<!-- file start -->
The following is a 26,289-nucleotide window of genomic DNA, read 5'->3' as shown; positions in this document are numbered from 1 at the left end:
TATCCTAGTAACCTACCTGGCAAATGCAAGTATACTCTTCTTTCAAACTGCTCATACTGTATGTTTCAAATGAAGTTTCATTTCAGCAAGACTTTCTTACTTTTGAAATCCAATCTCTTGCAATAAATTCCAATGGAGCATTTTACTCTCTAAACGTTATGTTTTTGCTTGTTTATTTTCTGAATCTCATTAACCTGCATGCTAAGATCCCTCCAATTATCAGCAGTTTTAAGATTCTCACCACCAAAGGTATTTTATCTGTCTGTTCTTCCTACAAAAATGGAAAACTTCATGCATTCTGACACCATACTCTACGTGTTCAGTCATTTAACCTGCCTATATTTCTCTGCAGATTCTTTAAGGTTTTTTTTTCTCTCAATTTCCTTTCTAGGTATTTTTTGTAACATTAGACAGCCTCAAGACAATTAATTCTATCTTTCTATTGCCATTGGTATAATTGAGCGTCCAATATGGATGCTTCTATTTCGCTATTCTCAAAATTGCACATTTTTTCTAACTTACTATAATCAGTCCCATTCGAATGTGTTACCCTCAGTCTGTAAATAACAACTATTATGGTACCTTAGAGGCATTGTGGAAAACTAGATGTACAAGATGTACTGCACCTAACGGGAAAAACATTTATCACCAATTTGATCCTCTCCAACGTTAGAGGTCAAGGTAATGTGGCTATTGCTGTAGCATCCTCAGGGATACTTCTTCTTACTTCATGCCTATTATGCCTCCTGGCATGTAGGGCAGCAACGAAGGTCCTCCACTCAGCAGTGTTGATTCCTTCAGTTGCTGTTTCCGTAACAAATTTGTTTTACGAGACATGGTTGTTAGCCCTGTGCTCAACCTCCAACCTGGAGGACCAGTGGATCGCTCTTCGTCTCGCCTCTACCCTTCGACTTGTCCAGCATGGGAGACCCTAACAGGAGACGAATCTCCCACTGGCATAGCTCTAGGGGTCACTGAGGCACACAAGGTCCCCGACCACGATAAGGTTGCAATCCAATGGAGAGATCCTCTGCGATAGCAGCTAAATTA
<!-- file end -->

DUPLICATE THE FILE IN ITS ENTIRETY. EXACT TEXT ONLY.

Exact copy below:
The following is a 26,289-nucleotide window of genomic DNA, read 5'->3' as shown; positions in this document are numbered from 1 at the left end:
TATCCTAGTAACCTACCTGGCAAATGCAAGTATACTCTTCTTTCAAACTGCTCATACTGTATGTTTCAAATGAAGTTTCATTTCAGCAAGACTTTCTTACTTTTGAAATCCAATCTCTTGCAATAAATTCCAATGGAGCATTTTACTCTCTAAACGTTATGTTTTTGCTTGTTTATTTTCTGAATCTCATTAACCTGCATGCTAAGATCCCTCCAATTATCAGCAGTTTTAAGATTCTCACCACCAAAGGTATTTTATCTGTCTGTTCTTCCTACAAAAATGGAAAACTTCATGCATTCTGACACCATACTCTACGTGTTCAGTCATTTAACCTGCCTATATTTCTCTGCAGATTCTTTAAGGTTTTTTTTTCTCTCAATTTCCTTTCTAGGTATTTTTTGTAACATTAGACAGCCTCAAGACAATTAATTCTATCTTTCTATTGCCATTGGTATAATTGAGCGTCCAATATGGATGCTTCTATTTCGCTATTCTCAAAATTGCACATTTTTTCTAACTTACTATAATCAGTCCCATTCGAATGTGTTACCCTCAGTCTGTAAATAACAACTATTATGGTACCTTAGAGGCATTGTGGAAAACTAGATGTACAAGATGTACTGCACCTAACGGGAAAAACATTTATCACCAATTTGATCCTCTCCAACGTTAGAGGTCAAGGTAATGTGGCTATTGCTGTAGCATCCTCAGGGATACTTCTTCTTACTTCATGCCTATTATGCCTCCTGGCATGTAGGGCAGCAACGAAGGTCCTCCACTCAGCAGTGTTGATTCCTTCAGTTGCTGTTTCCGTAACAAATTTGTTTTACGAGACATGGTTGTTAGCCCTGTGCTCAACCTCCAACCTGGAGGACCAGTGGATCGCTCTTCGTCTCGCCTCTACCCTTCGACTTGTCCAGCATGGGAGACCCTAACAGGAGACGAATCTCCCACTGGCATAGCTCTAGGGGTCACTGAGGCACACAAGGTCCCCGACCACGATAAGGTTGCAATCCAATGGAGAGATCCTCTGCGATAGCAGCTAAATTA